SINGAPORE – A new category of community care facilities will be set up for Covid-19 patients who are generally well but have underlying health conditions that require closer monitoring.
The move is aimed at augmenting hospital capacity, so that only Covid-19 patients who need close and specialised medical attention – such as oxygen supplementation or intensive care – will be hospitalised, the Ministry of Health (MOH) said on Sunday night (Sept 19).
The first stepped-up community care facility (CCF) for Covid-19 patients will be at the NTUC Health nursing home in Tampines. It will start operations on Thursday with 250 beds.
Several CCFs – which take in mildly ill patients – will also have a proportion of their beds converted to stepped-up types.
They include the CCF at the Singapore Expo’s Connect@Changi, which is run by Raffles Medical and aims to provide 50 such beds by Friday.
Patients who will be cared for at stepped-up CCFs include elderly people who are stable and mildly symptomatic but have chronic illnesses such as cardiac, neurological or respiratory ones.
While these elderly patients are not at a high risk of deterioration to the extent of requiring oxygen supplementation or intensive care, they will need closer monitoring of pre-existing medical conditions and for any early signs of clinical deterioration, MOH said.
At these stepped-up facilities, patients will get “more comprehensive medical coverage”, the ministry added. It said that the stepped-up facilities will have more medical and nursing staff.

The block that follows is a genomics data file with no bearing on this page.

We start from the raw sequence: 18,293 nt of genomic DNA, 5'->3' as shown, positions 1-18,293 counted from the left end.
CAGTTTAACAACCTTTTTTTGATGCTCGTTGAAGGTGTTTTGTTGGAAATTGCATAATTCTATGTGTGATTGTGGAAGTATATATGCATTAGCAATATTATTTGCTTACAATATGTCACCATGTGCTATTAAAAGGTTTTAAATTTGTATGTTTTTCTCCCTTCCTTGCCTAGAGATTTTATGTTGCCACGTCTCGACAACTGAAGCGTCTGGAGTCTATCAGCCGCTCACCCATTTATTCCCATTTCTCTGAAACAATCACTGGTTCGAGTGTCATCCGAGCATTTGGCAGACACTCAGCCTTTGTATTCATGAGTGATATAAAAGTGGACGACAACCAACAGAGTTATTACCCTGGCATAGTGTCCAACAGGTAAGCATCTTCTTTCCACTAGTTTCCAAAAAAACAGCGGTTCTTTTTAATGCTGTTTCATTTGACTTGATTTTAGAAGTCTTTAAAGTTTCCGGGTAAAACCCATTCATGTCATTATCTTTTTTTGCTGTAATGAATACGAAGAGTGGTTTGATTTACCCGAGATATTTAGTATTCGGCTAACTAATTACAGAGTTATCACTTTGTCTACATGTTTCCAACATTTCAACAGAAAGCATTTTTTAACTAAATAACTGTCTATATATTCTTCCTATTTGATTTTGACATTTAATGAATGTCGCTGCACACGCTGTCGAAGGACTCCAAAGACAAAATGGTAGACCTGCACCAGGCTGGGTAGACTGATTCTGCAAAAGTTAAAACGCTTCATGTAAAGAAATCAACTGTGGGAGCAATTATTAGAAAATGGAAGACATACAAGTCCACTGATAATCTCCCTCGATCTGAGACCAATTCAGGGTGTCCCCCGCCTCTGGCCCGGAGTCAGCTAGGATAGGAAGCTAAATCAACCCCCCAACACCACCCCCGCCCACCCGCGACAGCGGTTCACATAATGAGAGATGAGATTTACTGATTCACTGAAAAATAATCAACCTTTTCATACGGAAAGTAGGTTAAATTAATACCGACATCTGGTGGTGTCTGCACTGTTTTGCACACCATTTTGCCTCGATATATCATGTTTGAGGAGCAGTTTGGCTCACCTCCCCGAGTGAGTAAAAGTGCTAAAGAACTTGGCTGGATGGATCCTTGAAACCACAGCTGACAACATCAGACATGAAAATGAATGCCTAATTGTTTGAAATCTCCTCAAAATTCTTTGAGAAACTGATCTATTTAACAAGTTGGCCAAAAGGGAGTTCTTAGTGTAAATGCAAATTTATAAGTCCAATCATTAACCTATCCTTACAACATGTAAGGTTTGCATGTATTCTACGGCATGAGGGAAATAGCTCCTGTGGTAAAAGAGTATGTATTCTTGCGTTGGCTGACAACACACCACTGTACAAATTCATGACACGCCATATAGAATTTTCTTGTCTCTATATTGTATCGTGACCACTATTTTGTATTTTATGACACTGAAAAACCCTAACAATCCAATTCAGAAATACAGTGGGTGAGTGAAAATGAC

Infected nursing home residents will be prioritised for admission, in order to prevent further spread in such facilities.
All patients whose conditions worsen will be taken to hospital for further care.
At the NTUC Health nursing home in Tampines, existing residents have been transferred to other branches, with alternative arrangements made for those awaiting admission to the home.
“We thank the families and next of kin of the nursing home residents and NTUC Health for their understanding and cooperation in facilitating this shift to meet a national need,” MOH said.
With more Covid-19 patients requiring transport to CCFs, MOH will also start round-the-clock services. It asked for patients’ understanding and cooperation to stick to allocated timings, even if these are “later in the night”.
People with mild symptoms should not go to accident and emergency departments in hospitals, but instead consult a general practitioner at a Swab and Send Home clinic, the ministry said.
Those who have tested positive for Covid-19 but do not have symptoms should stay at home. If they begin to feel unwell, they should consult a doctor via telemedicine.
They should go to the accident and emergency department only if advised to do so, or if they have severe symptoms such as chest pain or shortness of breath.
“This is to prevent fruitless trips to the accident and emergency departments which may inadvertently increase the risk of them transmitting Covid-19 to the others in the community,” MOH said.